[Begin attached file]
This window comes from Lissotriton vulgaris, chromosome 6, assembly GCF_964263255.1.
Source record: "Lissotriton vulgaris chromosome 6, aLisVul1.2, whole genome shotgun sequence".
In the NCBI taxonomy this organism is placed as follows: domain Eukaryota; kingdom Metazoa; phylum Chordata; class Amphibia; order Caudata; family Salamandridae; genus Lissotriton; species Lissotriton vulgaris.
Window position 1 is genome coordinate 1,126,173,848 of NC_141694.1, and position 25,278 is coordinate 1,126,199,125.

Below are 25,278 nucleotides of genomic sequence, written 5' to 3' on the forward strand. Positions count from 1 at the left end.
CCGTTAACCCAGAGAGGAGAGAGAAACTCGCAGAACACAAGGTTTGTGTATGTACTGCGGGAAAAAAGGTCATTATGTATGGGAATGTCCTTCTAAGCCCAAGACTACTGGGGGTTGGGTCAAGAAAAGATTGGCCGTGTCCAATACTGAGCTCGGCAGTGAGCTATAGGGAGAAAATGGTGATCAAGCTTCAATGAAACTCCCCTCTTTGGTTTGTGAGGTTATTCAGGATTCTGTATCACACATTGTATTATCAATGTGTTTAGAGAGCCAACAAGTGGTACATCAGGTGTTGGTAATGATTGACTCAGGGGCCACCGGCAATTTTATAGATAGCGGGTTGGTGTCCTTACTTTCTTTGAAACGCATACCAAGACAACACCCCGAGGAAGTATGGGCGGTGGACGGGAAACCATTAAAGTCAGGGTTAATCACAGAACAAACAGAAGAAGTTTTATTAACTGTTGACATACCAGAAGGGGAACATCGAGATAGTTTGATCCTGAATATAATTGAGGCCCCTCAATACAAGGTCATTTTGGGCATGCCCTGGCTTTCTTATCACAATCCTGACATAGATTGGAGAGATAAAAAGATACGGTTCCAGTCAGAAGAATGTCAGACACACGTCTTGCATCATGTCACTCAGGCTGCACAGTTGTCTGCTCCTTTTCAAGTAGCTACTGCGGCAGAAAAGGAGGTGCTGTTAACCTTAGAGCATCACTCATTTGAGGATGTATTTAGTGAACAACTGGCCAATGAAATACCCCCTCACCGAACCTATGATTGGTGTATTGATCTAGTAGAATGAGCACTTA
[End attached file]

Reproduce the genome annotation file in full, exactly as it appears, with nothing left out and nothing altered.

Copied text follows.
This window comes from Lissotriton vulgaris, chromosome 6, assembly GCF_964263255.1.
Source record: "Lissotriton vulgaris chromosome 6, aLisVul1.2, whole genome shotgun sequence".
In the NCBI taxonomy this organism is placed as follows: domain Eukaryota; kingdom Metazoa; phylum Chordata; class Amphibia; order Caudata; family Salamandridae; genus Lissotriton; species Lissotriton vulgaris.
Window position 1 is genome coordinate 1,126,173,848 of NC_141694.1, and position 25,278 is coordinate 1,126,199,125.

Below are 25,278 nucleotides of genomic sequence, written 5' to 3' on the forward strand. Positions count from 1 at the left end.
CCGTTAACCCAGAGAGGAGAGAGAAACTCGCAGAACACAAGGTTTGTGTATGTACTGCGGGAAAAAAGGTCATTATGTATGGGAATGTCCTTCTAAGCCCAAGACTACTGGGGGTTGGGTCAAGAAAAGATTGGCCGTGTCCAATACTGAGCTCGGCAGTGAGCTATAGGGAGAAAATGGTGATCAAGCTTCAATGAAACTCCCCTCTTTGGTTTGTGAGGTTATTCAGGATTCTGTATCACACATTGTATTATCAATGTGTTTAGAGAGCCAACAAGTGGTACATCAGGTGTTGGTAATGATTGACTCAGGGGCCACCGGCAATTTTATAGATAGCGGGTTGGTGTCCTTACTTTCTTTGAAACGCATACCAAGACAACACCCCGAGGAAGTATGGGCGGTGGACGGGAAACCATTAAAGTCAGGGTTAATCACAGAACAAACAGAAGAAGTTTTATTAACTGTTGACATACCAGAAGGGGAACATCGAGATAGTTTGATCCTGAATATAATTGAGGCCCCTCAATACAAGGTCATTTTGGGCATGCCCTGGCTTTCTTATCACAATCCTGACATAGATTGGAGAGATAAAAAGATACGGTTCCAGTCAGAAGAATGTCAGACACACGTCTTGCATCATGTCACTCAGGCTGCACAGTTGTCTGCTCCTTTTCAAGTAGCTACTGCGGCAGAAAAGGAGGTGCTGTTAACCTTAGAGCATCACTCATTTGAGGATGTATTTAGTGAACAACTGGCCAATGAAATACCCCCTCACCGAACCTATGATTGGTGTATTGATCTAGTAGAATGAGCACTTA